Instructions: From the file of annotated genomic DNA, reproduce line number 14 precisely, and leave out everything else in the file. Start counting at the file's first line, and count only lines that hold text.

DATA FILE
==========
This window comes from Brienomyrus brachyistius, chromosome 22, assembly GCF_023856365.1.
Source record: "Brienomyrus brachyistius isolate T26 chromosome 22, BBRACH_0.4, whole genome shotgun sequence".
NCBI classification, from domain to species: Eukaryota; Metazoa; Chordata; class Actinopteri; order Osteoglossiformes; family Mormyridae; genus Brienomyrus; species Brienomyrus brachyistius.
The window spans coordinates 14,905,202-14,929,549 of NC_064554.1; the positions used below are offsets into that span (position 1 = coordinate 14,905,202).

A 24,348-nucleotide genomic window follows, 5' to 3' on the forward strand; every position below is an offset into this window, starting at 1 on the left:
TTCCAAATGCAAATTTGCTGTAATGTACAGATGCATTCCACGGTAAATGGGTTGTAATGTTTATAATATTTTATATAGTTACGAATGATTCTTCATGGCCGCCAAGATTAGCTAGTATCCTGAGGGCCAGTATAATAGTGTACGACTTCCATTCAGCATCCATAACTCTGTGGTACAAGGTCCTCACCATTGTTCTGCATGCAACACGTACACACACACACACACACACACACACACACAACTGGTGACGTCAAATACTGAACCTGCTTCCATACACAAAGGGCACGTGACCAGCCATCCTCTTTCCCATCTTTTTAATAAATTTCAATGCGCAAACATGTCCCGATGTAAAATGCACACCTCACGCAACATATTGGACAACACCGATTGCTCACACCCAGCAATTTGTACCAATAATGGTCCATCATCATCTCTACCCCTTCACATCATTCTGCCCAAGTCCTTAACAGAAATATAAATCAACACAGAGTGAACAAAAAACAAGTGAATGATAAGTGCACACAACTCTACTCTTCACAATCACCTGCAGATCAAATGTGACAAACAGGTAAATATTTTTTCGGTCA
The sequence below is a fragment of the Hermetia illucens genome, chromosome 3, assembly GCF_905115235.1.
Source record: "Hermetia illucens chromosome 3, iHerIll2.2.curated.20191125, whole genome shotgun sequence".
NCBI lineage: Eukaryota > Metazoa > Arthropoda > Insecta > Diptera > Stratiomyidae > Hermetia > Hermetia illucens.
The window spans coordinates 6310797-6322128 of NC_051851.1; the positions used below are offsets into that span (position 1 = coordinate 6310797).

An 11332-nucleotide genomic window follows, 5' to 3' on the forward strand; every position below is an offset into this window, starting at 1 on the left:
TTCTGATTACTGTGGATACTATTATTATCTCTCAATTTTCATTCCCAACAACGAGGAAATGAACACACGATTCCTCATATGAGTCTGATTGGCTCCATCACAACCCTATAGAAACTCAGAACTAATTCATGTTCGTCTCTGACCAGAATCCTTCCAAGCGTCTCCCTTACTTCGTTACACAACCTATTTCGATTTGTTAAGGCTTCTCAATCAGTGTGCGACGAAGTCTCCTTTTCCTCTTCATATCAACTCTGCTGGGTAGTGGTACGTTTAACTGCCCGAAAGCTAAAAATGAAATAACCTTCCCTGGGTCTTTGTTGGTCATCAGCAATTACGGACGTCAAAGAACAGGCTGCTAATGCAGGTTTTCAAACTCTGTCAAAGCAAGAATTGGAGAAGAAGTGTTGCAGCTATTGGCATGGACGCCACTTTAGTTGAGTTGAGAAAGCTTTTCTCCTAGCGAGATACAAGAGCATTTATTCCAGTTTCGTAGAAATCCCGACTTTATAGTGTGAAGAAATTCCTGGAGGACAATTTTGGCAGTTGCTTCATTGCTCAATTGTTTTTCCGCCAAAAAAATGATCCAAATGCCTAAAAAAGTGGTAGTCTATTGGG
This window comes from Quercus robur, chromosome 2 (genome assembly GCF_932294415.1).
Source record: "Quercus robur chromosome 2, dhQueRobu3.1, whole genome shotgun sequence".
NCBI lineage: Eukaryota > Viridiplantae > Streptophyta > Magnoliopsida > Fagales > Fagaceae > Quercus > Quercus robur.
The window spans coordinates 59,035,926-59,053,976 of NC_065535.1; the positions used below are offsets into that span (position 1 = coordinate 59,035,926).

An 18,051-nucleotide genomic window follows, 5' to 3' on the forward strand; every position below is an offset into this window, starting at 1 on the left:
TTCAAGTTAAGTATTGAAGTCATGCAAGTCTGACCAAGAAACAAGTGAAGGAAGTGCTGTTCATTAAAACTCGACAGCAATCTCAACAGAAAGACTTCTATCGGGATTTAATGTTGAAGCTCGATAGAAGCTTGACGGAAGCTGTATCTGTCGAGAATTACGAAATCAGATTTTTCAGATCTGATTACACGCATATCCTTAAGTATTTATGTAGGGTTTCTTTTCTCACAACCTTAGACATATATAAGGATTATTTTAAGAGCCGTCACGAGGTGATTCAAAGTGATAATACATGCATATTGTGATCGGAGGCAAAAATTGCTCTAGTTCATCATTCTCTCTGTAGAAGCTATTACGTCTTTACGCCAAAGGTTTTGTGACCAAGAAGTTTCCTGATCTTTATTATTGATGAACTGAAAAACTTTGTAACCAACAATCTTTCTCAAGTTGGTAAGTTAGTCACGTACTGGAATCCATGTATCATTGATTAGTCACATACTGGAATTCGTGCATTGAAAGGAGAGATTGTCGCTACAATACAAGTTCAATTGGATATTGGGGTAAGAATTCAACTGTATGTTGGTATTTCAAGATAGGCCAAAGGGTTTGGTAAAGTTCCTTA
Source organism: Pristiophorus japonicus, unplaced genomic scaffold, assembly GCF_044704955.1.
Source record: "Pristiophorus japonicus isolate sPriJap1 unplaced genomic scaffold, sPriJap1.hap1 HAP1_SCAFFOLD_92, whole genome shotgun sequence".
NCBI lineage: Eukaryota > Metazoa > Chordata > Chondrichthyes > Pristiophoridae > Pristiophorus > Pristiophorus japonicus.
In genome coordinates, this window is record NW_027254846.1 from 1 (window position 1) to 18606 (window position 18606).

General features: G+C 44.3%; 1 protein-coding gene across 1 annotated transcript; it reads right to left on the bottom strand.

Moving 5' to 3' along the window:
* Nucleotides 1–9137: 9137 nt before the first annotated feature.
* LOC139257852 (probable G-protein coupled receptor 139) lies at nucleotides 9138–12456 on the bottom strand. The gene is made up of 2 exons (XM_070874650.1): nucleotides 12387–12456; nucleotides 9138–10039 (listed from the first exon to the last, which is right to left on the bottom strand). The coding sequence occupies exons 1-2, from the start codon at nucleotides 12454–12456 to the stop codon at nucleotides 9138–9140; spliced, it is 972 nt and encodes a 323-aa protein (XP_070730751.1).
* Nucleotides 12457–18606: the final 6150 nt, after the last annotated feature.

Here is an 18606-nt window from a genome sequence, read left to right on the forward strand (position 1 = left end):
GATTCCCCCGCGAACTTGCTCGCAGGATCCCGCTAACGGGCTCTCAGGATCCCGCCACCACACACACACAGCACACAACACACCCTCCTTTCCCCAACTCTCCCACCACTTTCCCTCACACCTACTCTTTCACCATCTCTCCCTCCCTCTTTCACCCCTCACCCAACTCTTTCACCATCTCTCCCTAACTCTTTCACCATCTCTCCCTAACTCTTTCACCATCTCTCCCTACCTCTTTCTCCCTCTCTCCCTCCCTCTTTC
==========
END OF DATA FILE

Source record: "Quercus robur chromosome 2, dhQueRobu3.1, whole genome shotgun sequence".